A crime is just a revolution on a personal scale.

The tone of the book is something I can absolutely get behind, with the art (all by Sellers) vacillating between comedic, serious, and shameless callouts to Star Wars. The supplement also comes with a new character sheet for your roguish characters, a new galaxy map (including territory owned by those Class-K baddies), and a thirteen-page adventure to cap things off.

Perhaps the best praise I can give Chris Sellers’ Rogues’ Galaxy is that, reading it, I wanted to play. I just wanted to build a character and get going (former Laser who’d been ousted after refusing to keep cover for another officer in a scandal… who now works as consigliere for a thief ring à la Ocean’s Eleven… only survivor from a shroud encounter who’s emotionally scarred…?). I think that you’ll find lots of inspiration for your own Ashen Stars games here, even if you don’t decide to go the full criminal direction.

Title: Rogues’ Galaxy
Author: Chris Sellers
Price: $8.95 PDF, also available as a softcover color book for $11.95

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The Pelgrane Press Community Program brings you into the fold with other GUMSHOE game designers, affording creators (whatever that means to you!) the opportunity to post and sell their own products on DriveThruRPG. Currently Ashen Stars, Esoterrorists, Fear Itself, and TimeWatch are the only game systems we’re accepting material for, but keep an eye out for expansions into others! Have a kooky idea you’d like to write up and get out there? A flushed out scenario you think others would enjoy? The Community Program is the place to showcase these ideas. If you’re interested in creating something for the Community Program, read more about it here.

A question from the mailbag – how do you assign values to the general ability scores of Gamesmaster Characters in GUMSHOE games? How much Scuffling should a cultist have? How do you rate a gorilla’s Health?

GUMSHOE’s area of focus isn’t finely balanced tactical combat (F20’s just down the hall, guys), so the honest answer is “eh… just eyeball it”. In play, I’ll usually make up the stats of most minor GMCs on the spot, or rely on generic templates. There are some factors to be taken into account, though.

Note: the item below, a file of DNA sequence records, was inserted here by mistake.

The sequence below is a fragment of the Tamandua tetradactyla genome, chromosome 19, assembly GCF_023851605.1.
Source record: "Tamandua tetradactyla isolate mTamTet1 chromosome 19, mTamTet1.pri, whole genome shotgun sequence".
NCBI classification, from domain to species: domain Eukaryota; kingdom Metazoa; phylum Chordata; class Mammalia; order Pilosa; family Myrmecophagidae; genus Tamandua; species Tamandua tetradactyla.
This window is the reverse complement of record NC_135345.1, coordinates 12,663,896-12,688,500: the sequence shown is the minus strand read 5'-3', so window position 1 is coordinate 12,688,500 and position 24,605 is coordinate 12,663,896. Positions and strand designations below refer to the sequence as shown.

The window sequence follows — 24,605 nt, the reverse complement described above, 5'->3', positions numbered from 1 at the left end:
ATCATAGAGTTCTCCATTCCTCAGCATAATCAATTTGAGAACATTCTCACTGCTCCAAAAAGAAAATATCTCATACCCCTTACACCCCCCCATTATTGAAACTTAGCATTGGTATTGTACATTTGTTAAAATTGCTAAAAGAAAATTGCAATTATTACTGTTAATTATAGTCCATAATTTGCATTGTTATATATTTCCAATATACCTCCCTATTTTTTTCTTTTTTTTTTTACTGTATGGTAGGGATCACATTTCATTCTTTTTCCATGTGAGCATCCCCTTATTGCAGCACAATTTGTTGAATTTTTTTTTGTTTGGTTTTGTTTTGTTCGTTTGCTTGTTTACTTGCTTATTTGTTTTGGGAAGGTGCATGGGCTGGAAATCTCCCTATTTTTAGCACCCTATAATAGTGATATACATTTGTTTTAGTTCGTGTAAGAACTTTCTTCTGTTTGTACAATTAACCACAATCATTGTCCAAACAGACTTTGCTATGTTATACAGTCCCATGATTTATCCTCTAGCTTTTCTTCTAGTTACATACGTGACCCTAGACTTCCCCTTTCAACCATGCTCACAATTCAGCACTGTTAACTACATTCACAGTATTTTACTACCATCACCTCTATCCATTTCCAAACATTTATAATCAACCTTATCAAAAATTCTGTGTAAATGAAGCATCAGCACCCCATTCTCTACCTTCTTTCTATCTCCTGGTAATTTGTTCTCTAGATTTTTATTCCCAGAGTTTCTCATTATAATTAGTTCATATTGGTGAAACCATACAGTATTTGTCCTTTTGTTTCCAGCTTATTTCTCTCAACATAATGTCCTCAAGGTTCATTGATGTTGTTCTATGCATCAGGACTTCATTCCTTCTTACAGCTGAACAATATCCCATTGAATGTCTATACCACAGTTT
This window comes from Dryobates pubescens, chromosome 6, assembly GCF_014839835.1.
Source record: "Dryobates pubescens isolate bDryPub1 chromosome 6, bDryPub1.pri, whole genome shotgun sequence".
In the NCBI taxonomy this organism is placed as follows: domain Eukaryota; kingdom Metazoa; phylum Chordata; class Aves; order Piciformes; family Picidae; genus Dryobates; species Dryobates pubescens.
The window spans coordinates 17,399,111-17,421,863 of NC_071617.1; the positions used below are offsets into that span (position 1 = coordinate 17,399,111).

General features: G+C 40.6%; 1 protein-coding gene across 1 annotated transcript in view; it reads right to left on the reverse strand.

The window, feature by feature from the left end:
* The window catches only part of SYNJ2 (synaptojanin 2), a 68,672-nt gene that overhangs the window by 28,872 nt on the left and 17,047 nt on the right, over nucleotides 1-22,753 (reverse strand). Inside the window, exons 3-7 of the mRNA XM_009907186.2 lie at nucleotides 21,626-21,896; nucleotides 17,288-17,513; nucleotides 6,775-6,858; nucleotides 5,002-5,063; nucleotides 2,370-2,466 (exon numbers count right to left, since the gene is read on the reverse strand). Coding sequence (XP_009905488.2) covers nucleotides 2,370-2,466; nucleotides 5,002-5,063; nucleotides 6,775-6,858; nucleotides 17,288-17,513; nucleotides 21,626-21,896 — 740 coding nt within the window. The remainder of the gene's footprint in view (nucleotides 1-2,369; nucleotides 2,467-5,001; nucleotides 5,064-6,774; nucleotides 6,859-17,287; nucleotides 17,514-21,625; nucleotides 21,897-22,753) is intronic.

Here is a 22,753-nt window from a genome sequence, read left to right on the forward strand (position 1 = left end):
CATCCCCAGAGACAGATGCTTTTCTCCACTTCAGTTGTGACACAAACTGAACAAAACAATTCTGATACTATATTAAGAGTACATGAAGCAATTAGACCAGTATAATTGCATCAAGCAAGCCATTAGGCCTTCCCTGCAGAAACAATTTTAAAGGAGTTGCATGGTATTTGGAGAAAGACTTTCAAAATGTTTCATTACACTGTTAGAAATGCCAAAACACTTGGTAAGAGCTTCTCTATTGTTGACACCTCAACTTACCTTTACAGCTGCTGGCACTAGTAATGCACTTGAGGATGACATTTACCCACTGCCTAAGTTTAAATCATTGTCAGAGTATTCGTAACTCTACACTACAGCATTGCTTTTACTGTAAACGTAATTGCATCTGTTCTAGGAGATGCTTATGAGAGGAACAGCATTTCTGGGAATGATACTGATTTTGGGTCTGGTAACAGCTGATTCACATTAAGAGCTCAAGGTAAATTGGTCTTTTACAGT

Simple vs. Thriller

In most GUMSHOE games, the maths are simple. Spending 3 points guarantees success on a Difficulty 4 test. So, very roughly – 3 points = 1 successful test, 6 points = 2 successful tests and so forth. If you want the mobsters to keep up with the investigators in that Driving chase for at least two rounds, give the mobster wheelman a 6 in Driving. Any score over 10 or so is unlikely to be relevant; combat is usually decided in a few rounds, so it doesn’t matter hugely if your big bruiser GMC has a Scuffling of 10 or 18.

The one wrinkle is in games like Night’s Black Agents with thriller combat rules, where there are more uses for points. In games like that, tough bad guys do need extra points. (Fortunately, NBA has a nice roster of sample GMS to guide you, on p. 69-70).

Down vs Hurt

As a rule of thumb – cannon fodder background characters have a Health of 3-4 (2 if they’re really fragile; 5-6 if they’re noticeable tough). Named bad guys get Health scores of 8 or so (6 if they’re really fragile; anything goes for supernaturally tough foes).